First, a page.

Professional writers know that the most powerful writing is true. That observation is borne out by decades of songwriters who have success when they are authentic and failure when they’re disingenuous. In art, power comes from authenticity. How many bands flamed out because they tried to write what’s popular?
This is a thread which runs all the way through the business — from writing, to marketing, to performance. At every level, if you’re fake, people can tell.
And these days, musicians are in charge of much more than their performance on stage. Modern fans demand access to performers on social media at all hours, and they can sniff out inauthentic accounts right away.
You’re in charge of your marketing now, and with the power to choose how to present yourself comes the ready answer to just be yourself.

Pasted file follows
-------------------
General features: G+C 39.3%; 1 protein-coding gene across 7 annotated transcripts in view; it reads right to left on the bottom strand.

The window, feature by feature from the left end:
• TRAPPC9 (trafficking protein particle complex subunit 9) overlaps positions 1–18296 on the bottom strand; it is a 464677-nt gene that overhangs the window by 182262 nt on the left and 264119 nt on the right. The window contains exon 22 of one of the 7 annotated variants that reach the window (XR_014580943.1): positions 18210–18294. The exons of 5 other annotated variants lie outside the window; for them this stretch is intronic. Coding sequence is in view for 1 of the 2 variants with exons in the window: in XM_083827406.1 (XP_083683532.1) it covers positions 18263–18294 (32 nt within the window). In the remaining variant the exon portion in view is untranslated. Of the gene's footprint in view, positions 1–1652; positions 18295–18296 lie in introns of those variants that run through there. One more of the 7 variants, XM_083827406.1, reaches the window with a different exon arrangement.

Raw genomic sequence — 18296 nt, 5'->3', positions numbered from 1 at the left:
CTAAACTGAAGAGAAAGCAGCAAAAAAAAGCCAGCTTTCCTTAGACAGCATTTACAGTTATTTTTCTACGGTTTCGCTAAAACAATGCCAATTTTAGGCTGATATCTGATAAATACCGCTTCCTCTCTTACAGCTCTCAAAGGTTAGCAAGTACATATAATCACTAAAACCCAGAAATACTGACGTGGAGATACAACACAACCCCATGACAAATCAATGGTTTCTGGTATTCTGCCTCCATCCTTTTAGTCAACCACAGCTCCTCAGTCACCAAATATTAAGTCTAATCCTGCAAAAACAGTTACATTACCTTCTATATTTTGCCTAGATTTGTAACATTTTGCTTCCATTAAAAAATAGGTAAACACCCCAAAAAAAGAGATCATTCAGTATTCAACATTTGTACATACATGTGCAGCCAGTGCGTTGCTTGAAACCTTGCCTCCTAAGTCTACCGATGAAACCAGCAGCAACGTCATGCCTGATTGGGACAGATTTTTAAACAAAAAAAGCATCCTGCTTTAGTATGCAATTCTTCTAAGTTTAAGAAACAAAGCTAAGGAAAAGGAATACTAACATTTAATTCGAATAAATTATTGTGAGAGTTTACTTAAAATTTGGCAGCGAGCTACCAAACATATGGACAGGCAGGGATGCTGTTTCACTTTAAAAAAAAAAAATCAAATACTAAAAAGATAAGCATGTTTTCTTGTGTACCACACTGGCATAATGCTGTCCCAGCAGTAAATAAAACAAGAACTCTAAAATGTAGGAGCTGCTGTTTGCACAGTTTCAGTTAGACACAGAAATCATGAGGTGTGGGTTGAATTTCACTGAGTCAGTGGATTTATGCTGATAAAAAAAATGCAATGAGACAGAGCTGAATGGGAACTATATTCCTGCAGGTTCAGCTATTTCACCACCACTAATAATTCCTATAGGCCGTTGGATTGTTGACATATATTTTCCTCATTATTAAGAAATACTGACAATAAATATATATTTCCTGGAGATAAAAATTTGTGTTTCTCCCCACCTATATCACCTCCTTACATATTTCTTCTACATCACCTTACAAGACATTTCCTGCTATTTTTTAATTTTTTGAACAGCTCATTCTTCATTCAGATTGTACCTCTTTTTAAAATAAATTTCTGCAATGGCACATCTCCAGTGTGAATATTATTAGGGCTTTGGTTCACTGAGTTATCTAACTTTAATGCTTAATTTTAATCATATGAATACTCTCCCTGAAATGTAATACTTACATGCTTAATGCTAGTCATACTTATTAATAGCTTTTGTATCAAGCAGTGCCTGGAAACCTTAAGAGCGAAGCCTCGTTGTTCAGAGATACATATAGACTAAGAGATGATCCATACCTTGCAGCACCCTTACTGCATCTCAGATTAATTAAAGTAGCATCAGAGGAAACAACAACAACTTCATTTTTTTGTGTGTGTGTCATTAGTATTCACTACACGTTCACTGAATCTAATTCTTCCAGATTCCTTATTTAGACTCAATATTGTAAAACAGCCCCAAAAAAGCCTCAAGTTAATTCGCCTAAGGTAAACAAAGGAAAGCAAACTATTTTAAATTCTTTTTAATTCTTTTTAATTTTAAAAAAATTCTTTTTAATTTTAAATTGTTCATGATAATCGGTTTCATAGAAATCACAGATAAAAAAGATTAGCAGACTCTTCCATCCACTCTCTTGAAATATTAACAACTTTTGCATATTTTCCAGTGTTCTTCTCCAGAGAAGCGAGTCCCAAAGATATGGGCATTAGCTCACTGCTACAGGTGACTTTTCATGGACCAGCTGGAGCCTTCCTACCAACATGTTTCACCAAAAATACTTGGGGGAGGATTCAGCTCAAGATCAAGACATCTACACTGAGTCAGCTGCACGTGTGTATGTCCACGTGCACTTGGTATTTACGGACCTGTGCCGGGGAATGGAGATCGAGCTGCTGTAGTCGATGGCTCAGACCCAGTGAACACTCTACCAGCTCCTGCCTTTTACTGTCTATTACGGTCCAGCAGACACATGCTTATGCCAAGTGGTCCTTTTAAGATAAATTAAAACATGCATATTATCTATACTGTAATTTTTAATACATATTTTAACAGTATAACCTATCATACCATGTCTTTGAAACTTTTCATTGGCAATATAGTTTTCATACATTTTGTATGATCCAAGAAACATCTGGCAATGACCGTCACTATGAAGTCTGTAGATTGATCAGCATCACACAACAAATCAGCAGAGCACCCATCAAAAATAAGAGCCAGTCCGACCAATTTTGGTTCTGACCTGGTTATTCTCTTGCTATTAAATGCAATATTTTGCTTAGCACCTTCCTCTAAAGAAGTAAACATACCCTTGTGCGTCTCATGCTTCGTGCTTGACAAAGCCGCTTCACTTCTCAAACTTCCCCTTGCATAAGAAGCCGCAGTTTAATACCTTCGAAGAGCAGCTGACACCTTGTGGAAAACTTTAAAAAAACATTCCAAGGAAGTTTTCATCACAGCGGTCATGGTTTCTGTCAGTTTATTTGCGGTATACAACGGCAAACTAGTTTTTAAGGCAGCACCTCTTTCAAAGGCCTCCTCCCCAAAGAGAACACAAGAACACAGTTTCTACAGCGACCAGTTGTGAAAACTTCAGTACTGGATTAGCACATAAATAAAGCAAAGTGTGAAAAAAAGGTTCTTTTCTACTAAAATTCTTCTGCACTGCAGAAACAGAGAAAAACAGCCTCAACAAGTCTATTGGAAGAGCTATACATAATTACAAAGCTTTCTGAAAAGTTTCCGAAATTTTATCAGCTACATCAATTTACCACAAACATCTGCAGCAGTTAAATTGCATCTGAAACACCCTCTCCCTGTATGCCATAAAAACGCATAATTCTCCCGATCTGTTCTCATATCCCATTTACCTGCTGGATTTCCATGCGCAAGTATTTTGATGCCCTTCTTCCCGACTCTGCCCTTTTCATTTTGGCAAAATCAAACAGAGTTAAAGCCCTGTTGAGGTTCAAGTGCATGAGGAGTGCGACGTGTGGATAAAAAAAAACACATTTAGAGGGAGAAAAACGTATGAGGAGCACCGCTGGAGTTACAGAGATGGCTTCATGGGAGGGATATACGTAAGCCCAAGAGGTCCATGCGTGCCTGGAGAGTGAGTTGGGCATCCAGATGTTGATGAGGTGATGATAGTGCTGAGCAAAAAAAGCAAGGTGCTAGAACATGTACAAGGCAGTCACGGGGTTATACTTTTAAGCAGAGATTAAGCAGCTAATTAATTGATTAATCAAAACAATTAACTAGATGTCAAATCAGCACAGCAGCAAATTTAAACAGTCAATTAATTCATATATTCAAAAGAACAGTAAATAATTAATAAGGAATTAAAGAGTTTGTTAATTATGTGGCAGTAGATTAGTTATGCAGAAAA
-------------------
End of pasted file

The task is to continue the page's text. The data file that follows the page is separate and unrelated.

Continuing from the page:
Authenticity is about being genuine, not fake. About sharing what you really think, not what you expect will get lots of likes. Everyone is tired of the false positivity, self-promotion, and obvious pandering on social media. When an artist speaks their mind — like Nicki Minaj on Twitter over her VMAs snub — the response can be incredible.
Authenticity does not mean you must share it all. You’re under no obligation to write about or share every detail of your life. But it does mean that 100% of what you share is genuine, especially when that requires courage.